>> right. it's true, we've seen susan collins, i think we'll see some republicans up for reelection might be a political problem. merrick garland is a washington insider. a rare moment when barack obama is playing the belt way inside game. this is a guy who has a lot of conservative friends, including john roberts, worked with republicans on the court. >> praised him? >> correct. this is a -- if you weren't going to pick someone like brian sandoval, feel uncomfortable about not giving this guy his due. a lot of them have voted for him, mark. i think the president has made a smart pick for a variety of reasons. we'll talk about it more in the next topic. you can see, not a lock step thing. >> watch iowa democrats, iowa republicans "des moines register" crank up the pressure on grassley and see if he folds.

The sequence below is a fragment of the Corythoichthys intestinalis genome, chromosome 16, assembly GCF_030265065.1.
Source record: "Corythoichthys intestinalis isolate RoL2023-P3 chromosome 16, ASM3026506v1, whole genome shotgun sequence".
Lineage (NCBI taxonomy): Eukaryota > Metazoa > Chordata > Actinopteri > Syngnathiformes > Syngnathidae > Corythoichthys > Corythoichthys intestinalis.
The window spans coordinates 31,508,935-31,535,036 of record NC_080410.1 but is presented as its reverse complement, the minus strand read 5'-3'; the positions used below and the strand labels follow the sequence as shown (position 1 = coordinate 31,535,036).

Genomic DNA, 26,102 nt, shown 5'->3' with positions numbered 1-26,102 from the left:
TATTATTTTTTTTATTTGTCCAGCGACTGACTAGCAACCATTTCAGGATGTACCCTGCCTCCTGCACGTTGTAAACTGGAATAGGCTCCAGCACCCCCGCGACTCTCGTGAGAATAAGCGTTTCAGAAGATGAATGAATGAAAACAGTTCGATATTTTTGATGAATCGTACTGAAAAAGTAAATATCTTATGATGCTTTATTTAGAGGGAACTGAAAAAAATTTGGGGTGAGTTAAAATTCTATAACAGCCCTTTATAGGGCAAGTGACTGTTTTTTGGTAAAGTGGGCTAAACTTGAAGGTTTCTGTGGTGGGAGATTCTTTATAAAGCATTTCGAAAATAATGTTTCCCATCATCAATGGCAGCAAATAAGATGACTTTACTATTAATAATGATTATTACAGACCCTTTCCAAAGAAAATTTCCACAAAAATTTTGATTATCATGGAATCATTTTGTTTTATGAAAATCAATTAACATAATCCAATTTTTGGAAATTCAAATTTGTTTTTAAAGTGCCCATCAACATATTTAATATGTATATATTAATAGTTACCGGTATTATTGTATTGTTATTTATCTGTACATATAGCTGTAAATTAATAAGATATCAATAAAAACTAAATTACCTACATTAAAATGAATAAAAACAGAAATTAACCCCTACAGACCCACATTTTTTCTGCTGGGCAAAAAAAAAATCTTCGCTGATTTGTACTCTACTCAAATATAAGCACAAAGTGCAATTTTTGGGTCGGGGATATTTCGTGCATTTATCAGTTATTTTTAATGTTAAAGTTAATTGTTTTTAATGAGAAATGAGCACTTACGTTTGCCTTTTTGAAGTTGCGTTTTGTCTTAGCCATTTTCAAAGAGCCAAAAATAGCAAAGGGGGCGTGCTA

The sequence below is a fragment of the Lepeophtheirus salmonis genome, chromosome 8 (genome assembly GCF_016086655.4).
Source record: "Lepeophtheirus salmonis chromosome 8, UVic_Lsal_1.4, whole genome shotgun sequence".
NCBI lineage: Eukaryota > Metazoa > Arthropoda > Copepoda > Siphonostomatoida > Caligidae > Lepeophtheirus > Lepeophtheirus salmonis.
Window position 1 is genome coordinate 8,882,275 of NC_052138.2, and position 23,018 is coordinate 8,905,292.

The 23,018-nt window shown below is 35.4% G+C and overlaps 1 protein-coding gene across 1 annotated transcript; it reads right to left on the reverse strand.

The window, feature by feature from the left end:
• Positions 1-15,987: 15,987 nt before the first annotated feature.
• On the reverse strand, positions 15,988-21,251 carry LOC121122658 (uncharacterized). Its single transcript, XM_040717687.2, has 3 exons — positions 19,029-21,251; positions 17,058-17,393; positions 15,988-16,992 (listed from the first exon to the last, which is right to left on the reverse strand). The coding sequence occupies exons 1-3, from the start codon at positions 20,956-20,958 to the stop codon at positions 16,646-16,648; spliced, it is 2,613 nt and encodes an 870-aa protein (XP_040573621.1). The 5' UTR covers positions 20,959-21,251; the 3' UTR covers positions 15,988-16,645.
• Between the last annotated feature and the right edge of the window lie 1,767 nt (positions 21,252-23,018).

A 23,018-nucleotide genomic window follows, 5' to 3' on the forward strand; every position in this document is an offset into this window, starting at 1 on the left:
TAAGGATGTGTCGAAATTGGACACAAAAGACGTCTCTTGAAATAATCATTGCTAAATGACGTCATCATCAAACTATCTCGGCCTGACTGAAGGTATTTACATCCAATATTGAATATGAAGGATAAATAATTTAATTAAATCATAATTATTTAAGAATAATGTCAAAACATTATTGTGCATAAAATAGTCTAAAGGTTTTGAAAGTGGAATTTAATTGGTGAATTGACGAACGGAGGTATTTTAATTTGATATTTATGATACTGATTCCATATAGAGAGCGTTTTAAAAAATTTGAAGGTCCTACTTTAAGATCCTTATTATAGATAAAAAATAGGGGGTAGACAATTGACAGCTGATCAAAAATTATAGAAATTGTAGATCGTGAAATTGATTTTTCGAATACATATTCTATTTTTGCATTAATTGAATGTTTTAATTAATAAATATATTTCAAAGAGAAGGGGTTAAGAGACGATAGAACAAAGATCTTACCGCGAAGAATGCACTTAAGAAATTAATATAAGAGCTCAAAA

it's safe to assume his wikipedia page got an update. harvard graduate, fellow midwestern from chicago, and in his first remarks to the nation, garland himself gave us a little more bio. >> left the border of western russia and eastern europe in the early 1900s, fleeing anti-semitism and hoping to make a better life for their children in america. they settled in the midwest, eventually making their way to chicago. there, my father, who ran the smallest of small businesses from a room in our basement, took me with him as he made the rounds to his customers, always impressing upon me the importance of hard work, and fair dealing. >> all right, so this is president obama's third opportunity to nominate someone for the supreme court. the first two he nominated were women. and already, there are progressive groups like